The announcement has sparked criticism and raised questions about where, during a cost of living crisis, Johnson’s priorities lie.
Boris Johnson has signalled the government will increase the UK’s defence budget to 2.5% of GDP by the end of the decade.
Speaking at the end of a Nato summit in Madrid on June 30, the PM said:
“We need to invest for the long term in vital capabilities like future combat air while simultaneously adapting to a more dangerous and more competitive world.
“The logical conclusion of the investments on which we propose to embark, these decisions, is that we’ll reach 2.5% of GDP on defence by the end of the decade,” he continued.
Defence sources said the decision would mean a total budget of £74.5bn in 2029-30. Downing Street has insisted Johnson’s comments did not constitute a concrete pledge
Some Conservative MPs have criticised the figure as not being enough. Tobias Ellwood, for example, says 3% of GDP should be spent on defence.
The announcement has however also sparked criticism and raised questions about where, during a cost of living crisis, Johnson’s priorities lie.
When pressed about whether consumers, who are facing steep rises in the cost of fuel, food and energy, would suffer from Ukraine “fatigue”, the PM replied that the “point about the cost of freedom is that it is always worth paying.”
James Murray, shadow financial secretary to the Treasury, said: “We must of course do all we can to support Ukraine as Russia’s aggression continues.
“But the Tories have only got themselves to blame for a decade of stagnating wages, low growth, higher taxes and poor delivery. They have let the country down and are looking for any excuse instead of fixing the problems they created.”
Among the critics of a £55bn increase in military spending during a cost of living crisis is Ross Greer, Scottish Green MSP. Talking to The National, Greer said a big rise in defence spending could have a “transformative” impact on the country if it was used elsewhere.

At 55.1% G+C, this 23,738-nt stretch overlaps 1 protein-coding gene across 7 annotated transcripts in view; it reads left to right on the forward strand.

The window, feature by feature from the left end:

A spokesperson for Greer suggested the additional funding for military was proof that money could be found for issues where there is “political will” to do so.
Torsten Bell, director of the Resolution Foundation, shared similar concerns, saying: “If we’re permanently going to get to 2.5%, then you are talking about a significant shift in what the state is doing. In the long run, we’ve managed to grow our welfare state without raising taxes, by shrinking the military. If we’re wanting to reverse the direction of travel on that, then you’re not also going to be able to turn around the NHS and have taxes substantively coming down.”
Another commentator described the move as ‘obscene.’
“Cut military spending not wages! This is obscene. Government says it can’t pay decent wages to rail workers or nurses but it is going to increase military spending,” said John Ross, a senior fellow at the Chongyang Institute for Financial Studies.
Johnson is planning to make a joint speech with the chancellor, Rishi Sunak, in the coming weeks, which will set out how they see the UK economy, against a backdrop of soaring inflation.
Gabrielle Pickard-Whitehead is a contributing editor to Left Foot Forward
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